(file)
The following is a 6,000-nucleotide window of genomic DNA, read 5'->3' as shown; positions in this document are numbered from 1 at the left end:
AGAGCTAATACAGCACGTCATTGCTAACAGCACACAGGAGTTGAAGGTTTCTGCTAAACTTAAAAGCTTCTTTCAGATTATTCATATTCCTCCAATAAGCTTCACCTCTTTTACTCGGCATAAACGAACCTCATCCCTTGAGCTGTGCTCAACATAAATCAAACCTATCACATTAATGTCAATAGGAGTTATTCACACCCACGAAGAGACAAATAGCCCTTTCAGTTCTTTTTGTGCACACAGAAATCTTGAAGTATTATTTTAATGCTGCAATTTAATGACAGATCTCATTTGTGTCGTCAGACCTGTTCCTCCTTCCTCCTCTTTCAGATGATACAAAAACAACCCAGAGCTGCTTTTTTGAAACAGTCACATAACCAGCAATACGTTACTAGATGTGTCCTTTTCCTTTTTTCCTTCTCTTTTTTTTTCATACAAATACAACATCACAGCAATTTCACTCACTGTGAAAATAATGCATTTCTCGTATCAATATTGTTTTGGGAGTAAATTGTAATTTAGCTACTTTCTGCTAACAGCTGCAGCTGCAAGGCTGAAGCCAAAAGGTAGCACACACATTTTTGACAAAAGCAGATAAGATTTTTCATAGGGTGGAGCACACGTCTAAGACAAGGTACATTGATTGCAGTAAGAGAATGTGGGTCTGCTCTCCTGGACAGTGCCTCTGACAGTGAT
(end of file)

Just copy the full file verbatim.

The following is a 6,000-nucleotide window of genomic DNA, read 5'->3' as shown; positions in this document are numbered from 1 at the left end:
AGAGCTAATACAGCACGTCATTGCTAACAGCACACAGGAGTTGAAGGTTTCTGCTAAACTTAAAAGCTTCTTTCAGATTATTCATATTCCTCCAATAAGCTTCACCTCTTTTACTCGGCATAAACGAACCTCATCCCTTGAGCTGTGCTCAACATAAATCAAACCTATCACATTAATGTCAATAGGAGTTATTCACACCCACGAAGAGACAAATAGCCCTTTCAGTTCTTTTTGTGCACACAGAAATCTTGAAGTATTATTTTAATGCTGCAATTTAATGACAGATCTCATTTGTGTCGTCAGACCTGTTCCTCCTTCCTCCTCTTTCAGATGATACAAAAACAACCCAGAGCTGCTTTTTTGAAACAGTCACATAACCAGCAATACGTTACTAGATGTGTCCTTTTCCTTTTTTCCTTCTCTTTTTTTTTCATACAAATACAACATCACAGCAATTTCACTCACTGTGAAAATAATGCATTTCTCGTATCAATATTGTTTTGGGAGTAAATTGTAATTTAGCTACTTTCTGCTAACAGCTGCAGCTGCAAGGCTGAAGCCAAAAGGTAGCACACACATTTTTGACAAAAGCAGATAAGATTTTTCATAGGGTGGAGCACACGTCTAAGACAAGGTACATTGATTGCAGTAAGAGAATGTGGGTCTGCTCTCCTGGACAGTGCCTCTGACAGTGAT